Cytoskeleton Structure and Dynamics
Humphries, John A , Cartwright, Heather N , Smith, Laurie G .
Asymmetric cell division in maize stomata.
Asymmetric cell division is a critical component of numerous processes in plant development. In maize, asymmetric divisions involving polarization of the mother cell before division are vital for the formation of the stomata. The maize stomata is a complex comprising four cells; a central guard cell pair flanked by two subsidiary cells. During the development of the stomata, two subsidiary mother cells (SMCs) are recruited into the complex by the guard mother cell (GMC), and subsequently divide asymmetrically to each produce a subsidiary cell and an unspecialized pavement cell. A mutator screen has been carried out to identify genes which participate in epidermal cell patterning in the maize leaf, and a gene designated pangloss1 (pan1) appearing to play a role in SMC division has been identified. Characterization of the pan1 mutant phenotype has revealed altered actin localization and depolarization of the nucleus in the SMC, leading to subsidiary cell defects. The pan1 gene has been cloned, and encodes a putative leucine-rich repeat receptor-like kinase (LRR-RLK). LRR-RLKs comprise the largest class of plant receptor kinases, and are known to regulate a wide variety of processes. To obtain further information of the role of pan1 in the polarization of maize SMCs, an analysis of pan1 activity and expression has been performed.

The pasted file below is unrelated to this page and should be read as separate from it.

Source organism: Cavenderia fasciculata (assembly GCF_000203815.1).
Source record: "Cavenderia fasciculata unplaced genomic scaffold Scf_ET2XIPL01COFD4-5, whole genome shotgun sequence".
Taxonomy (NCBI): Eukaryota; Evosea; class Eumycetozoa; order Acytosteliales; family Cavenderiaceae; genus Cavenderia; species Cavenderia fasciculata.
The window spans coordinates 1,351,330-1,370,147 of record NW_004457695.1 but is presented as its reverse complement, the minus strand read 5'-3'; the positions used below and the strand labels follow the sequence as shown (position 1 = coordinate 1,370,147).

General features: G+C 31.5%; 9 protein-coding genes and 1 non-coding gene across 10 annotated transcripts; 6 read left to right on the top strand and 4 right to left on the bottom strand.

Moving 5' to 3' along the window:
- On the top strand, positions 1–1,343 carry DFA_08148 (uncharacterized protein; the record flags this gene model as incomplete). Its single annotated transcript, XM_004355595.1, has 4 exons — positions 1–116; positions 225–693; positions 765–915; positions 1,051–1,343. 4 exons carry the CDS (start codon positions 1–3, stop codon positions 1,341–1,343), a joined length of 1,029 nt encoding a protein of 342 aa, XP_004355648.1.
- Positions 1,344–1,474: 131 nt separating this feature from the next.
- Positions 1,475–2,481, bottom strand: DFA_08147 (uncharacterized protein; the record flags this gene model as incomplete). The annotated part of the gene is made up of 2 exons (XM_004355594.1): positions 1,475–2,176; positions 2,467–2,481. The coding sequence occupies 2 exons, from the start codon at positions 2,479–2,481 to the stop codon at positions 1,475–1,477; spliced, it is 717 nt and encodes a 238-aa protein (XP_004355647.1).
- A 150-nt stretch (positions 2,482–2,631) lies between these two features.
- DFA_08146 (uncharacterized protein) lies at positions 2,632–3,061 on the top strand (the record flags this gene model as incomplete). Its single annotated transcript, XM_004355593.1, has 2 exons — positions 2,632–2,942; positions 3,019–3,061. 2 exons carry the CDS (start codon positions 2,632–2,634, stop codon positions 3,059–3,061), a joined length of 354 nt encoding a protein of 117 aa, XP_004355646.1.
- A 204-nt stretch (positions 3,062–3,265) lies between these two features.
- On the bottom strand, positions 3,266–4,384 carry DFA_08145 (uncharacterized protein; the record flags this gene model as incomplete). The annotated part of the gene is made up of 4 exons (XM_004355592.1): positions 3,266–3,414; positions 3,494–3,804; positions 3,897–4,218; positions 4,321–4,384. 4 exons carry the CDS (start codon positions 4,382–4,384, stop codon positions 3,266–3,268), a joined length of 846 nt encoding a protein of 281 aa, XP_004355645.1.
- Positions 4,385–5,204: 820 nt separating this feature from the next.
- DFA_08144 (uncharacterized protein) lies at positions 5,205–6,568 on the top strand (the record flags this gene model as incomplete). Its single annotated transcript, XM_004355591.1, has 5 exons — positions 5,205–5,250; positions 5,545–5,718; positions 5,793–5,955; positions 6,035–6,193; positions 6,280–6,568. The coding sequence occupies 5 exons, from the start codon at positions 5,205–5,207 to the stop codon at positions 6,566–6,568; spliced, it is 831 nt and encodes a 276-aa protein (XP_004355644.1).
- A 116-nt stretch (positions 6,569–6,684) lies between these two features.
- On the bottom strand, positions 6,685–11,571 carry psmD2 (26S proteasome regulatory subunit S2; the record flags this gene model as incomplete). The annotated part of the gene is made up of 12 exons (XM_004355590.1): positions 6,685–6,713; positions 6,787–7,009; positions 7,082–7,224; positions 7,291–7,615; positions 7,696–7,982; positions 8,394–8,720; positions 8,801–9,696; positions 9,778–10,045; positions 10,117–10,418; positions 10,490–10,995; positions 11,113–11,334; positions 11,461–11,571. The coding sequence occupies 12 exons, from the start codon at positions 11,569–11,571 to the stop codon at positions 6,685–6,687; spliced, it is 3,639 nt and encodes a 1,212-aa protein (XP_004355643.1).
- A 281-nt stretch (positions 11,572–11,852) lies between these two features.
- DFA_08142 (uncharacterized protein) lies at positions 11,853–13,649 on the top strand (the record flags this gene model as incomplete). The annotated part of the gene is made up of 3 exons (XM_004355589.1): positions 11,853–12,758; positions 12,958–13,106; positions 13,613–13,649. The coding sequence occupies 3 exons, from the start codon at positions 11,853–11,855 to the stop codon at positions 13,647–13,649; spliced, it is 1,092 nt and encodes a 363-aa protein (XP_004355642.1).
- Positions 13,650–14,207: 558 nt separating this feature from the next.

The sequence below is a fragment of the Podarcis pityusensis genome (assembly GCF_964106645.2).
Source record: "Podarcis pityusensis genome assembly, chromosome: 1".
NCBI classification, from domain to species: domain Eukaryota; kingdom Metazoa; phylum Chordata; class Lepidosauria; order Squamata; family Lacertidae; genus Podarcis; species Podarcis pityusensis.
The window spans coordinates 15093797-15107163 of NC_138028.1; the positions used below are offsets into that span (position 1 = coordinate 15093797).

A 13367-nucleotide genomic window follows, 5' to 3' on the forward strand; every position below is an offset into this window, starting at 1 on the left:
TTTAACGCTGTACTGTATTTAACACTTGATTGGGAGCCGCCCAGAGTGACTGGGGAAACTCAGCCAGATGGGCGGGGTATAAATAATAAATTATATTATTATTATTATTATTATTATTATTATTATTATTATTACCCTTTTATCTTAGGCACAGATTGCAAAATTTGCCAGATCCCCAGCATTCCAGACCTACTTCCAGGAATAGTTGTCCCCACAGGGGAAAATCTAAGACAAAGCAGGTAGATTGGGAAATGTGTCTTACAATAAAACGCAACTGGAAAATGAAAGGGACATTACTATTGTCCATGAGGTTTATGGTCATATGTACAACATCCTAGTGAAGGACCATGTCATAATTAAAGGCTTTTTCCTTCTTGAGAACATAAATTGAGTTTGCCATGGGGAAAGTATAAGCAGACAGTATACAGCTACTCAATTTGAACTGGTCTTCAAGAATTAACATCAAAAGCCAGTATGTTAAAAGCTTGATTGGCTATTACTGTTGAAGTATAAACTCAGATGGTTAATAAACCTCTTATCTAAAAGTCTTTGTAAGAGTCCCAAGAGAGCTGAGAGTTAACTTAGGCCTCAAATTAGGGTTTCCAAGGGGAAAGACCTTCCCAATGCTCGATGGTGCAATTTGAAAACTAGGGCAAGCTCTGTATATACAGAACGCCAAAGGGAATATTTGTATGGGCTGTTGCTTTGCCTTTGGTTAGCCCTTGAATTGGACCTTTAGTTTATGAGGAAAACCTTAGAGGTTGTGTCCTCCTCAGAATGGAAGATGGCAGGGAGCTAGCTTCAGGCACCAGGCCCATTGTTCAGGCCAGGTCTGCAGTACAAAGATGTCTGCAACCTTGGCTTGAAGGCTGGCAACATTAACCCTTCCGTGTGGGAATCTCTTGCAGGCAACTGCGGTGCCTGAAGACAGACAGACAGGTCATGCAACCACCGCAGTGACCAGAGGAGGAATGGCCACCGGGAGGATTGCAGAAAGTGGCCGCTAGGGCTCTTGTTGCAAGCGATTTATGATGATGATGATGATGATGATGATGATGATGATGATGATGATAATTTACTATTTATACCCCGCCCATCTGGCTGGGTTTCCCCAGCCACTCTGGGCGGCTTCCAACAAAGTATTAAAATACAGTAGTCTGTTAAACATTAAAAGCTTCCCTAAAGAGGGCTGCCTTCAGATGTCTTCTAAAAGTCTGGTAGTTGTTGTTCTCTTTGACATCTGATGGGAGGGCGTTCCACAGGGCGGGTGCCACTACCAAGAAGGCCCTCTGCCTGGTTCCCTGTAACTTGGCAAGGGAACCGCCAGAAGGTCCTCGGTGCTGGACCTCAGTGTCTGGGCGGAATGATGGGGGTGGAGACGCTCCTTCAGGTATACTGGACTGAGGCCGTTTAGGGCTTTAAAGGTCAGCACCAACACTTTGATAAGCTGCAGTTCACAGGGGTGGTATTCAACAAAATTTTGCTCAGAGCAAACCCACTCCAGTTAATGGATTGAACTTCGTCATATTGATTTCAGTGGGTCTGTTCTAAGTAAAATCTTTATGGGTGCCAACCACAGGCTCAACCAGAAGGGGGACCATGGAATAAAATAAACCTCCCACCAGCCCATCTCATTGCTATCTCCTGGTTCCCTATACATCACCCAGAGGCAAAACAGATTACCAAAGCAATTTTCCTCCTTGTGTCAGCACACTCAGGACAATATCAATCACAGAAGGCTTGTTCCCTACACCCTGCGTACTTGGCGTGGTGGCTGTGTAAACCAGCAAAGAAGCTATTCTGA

Log in to add this item to your schedule
1 - University of California, San Diego, Section of Cell and Developmental Biology, 9500 Gilman Drive, La Jolla, CA, 92093, USA
2 - Stowers Institute for Medical research
3 - University of California, San Diego, Section of Cell and Developmental Biology
asymmetric cell division.
Presentation Type: Plant Biology Abstract
Location: Exhibit Hall (Northeast, Southwest & Southeast)/Hilton
Date: Sunday, July 8th, 2007
Time: 8:00 AM